The Media Research Center has received $412,500 in funding from ExxonMobil since 1998. This money presumably manifests itself in things like CNSNews.com reporter Penny Starr essentially doing PR work for the oil industry through "news" articles.
Take, for example, a May 26 article by Starr that uncritically reports on a PowerPoint presentation given by the John Felmy, chief economist at the American Petroleum Institute, the lobbying and promotion arm of the oil industry:
Armed with a Power Point presentation to illustrate the state of American energy, John Felmy, chief economist at the American Petroleum Institute (API), said the majority of “big oil” and natural gas ownership is in good hands – the hands of the American people.
According to a report published in 2007 by Sonecon, an economic advisory firm that analyses U.S. markets and public policy, corporate management owns only 1.5 percent of the U.S. oil and natural gas industry.
The rest is owned by tens of millions of Americans through retirement accounts (14 percent) and pension funds (26 percent). Mutual funds or other firms account for 29.5 percent ownership and individual investors own 23 percent of oil stock holdings.
Institutional investors hold the remaining 5 percent.
As for the profits made by U.S. oil and natural gas companies that have been cited by congressional Democrats as reason to end tax incentives for the industry, Felmy put those earnings in perspective when it comes to high gasoline prices.
“If you took 100 percent of the earnings of the oil industry, you’d save 30 cents on the gallon,” Felmy said.
Starr makes no effort to seek out anyone who might be critical of the API's claims. Failure to pursue such an journalistic effort, one can easily assume, is why ExxonMobil is giving the MRC all that money.
Starr also shilled for the oil industry in a May 20 CNS article, in which she also repeated the API line about ownership and taxes. Starr also tried to play gotcha with Democratic Sen. Claire McCaskill -- who has been leading a call to investigate possible price-fixing of gasoline by U.S. refineries -- by asking her if she knew how many oil refineries were owned by the top five oil companies. She didn't know, which caused Starr to gloat that "the five largest oil companies own 23 percent, or less than one quarter, of the 141 oil refineries operating in September 2010."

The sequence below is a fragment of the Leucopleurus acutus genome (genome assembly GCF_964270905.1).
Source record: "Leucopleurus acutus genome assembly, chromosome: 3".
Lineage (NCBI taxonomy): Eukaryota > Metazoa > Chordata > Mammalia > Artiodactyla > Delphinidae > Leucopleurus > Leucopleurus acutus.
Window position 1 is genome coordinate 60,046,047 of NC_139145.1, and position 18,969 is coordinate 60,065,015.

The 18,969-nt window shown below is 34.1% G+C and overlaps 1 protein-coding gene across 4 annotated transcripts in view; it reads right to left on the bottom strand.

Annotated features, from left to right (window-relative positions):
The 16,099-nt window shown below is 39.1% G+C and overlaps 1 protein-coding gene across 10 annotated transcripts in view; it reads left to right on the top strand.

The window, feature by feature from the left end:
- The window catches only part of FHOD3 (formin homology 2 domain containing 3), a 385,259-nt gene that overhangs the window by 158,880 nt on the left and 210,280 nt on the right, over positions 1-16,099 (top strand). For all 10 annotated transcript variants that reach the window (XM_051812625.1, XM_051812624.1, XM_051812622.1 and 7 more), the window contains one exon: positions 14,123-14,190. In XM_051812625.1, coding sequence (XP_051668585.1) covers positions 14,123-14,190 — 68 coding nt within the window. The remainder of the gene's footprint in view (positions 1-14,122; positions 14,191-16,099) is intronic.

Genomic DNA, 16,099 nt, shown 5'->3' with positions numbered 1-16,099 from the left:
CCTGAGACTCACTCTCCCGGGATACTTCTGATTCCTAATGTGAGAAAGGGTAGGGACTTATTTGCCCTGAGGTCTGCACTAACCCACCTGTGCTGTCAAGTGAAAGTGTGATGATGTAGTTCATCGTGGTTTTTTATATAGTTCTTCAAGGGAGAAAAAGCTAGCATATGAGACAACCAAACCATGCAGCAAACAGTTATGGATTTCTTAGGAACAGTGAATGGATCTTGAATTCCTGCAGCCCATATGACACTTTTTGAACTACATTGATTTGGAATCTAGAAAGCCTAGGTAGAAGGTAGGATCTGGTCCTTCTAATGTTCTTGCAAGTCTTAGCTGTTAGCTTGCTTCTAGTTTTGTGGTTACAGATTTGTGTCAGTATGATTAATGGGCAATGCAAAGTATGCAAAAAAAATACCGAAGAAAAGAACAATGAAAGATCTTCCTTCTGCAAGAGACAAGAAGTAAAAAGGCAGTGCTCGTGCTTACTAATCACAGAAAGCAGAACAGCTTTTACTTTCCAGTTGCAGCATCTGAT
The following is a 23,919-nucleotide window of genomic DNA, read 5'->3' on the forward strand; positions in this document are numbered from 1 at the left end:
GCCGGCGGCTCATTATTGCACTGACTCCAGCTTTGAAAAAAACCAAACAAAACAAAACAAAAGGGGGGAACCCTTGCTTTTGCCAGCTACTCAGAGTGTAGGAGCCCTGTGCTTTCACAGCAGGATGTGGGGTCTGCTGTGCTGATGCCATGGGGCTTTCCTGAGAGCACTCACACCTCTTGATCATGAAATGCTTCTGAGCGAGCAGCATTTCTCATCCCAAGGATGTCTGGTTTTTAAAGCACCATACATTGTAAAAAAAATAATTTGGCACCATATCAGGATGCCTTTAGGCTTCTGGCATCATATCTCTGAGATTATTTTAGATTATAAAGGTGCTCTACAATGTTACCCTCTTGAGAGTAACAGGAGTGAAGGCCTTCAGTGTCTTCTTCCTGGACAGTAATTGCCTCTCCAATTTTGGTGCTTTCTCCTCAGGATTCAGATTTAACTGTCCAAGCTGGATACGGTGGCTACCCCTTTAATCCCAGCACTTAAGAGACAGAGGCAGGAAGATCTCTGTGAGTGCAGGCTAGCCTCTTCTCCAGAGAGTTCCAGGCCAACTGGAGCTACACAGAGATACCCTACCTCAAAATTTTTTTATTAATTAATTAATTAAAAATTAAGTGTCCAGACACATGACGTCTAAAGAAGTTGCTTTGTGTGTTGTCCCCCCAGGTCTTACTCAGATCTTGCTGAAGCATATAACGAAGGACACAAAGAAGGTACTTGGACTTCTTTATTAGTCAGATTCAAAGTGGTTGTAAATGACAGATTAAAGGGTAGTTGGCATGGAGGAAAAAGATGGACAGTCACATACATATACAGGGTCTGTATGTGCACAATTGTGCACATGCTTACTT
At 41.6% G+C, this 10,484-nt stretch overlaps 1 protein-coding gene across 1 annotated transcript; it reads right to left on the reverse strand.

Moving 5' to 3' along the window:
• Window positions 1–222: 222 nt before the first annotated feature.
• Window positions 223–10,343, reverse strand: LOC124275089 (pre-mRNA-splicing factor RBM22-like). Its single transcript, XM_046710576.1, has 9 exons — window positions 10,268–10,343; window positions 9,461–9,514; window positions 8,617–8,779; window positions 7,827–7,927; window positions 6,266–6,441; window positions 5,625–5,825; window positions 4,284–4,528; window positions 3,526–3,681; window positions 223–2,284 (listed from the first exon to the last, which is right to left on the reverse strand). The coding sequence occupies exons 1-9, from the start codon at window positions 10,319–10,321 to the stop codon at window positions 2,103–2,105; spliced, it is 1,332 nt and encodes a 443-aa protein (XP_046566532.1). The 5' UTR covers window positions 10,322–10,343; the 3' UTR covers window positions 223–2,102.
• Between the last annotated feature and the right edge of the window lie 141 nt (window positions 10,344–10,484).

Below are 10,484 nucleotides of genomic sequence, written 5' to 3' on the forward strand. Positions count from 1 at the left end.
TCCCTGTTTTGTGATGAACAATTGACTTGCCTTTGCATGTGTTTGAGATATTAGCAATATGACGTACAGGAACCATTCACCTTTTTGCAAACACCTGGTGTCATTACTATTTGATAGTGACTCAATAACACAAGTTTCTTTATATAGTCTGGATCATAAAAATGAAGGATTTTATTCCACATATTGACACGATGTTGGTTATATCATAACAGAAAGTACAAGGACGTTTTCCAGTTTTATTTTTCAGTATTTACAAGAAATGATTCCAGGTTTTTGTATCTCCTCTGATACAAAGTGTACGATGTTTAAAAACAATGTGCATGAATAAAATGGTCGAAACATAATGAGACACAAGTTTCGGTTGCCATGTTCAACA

A more meaningful figure than the number of oil refineries owned, however, is the amount of refinery capacity controlled. According to Public Citizen, the five largest oil companies control 56.3% of domestic oil refinery capacity; the top ten refiners control 83%.Starr does seem to be relying on the API as her main source on oil-related issues. A March 17 article featured "reaction from the oil and natural gas industry on both sides of the U.S. and Canadian border," including the API, on federal delays in approving a new oil pipeline between the two countries. Starr touted how "pipeline advocates" claim the pipeline will bring "economic growth and revenue growth through taxes on the project."
Starr plugged the API again in a January 5 article, in which she touted API president Jack Gerard's claim that "if the Obama administration and Congress would allow the industry access to domestic oil and natural gas reserves, the United States would get the energy it needs, create hundreds of thousands of jobs, and the government would add more than $1.7 trillion to its coffers." Like the earlier article featuring the API's Felmy, Starr sought no dissenting views.
By contrast, a May 12 article by Starr which began by stating that "Sen. John D. Rockefeller IV (D-W.Va.), a great-grandson of oil tycoon John D. Rockefeller who once controlled 90 percent of U.S. oil production, criticized the CEOs of the top U.S. oil corporations for being “out of touch” and compared their business practices to Saudi Arabia at a hearing on Thursday of the Senate Finance Committee," made sure to include Republican Sen. Orrin Hatch's statement that Democrats were trying to “exploit high gas prices for political gain” and that they have “no energy policy whatsoever.”
With Starr serving as the oil industry's shill, it seems ExxonMobil is getting its money's worth.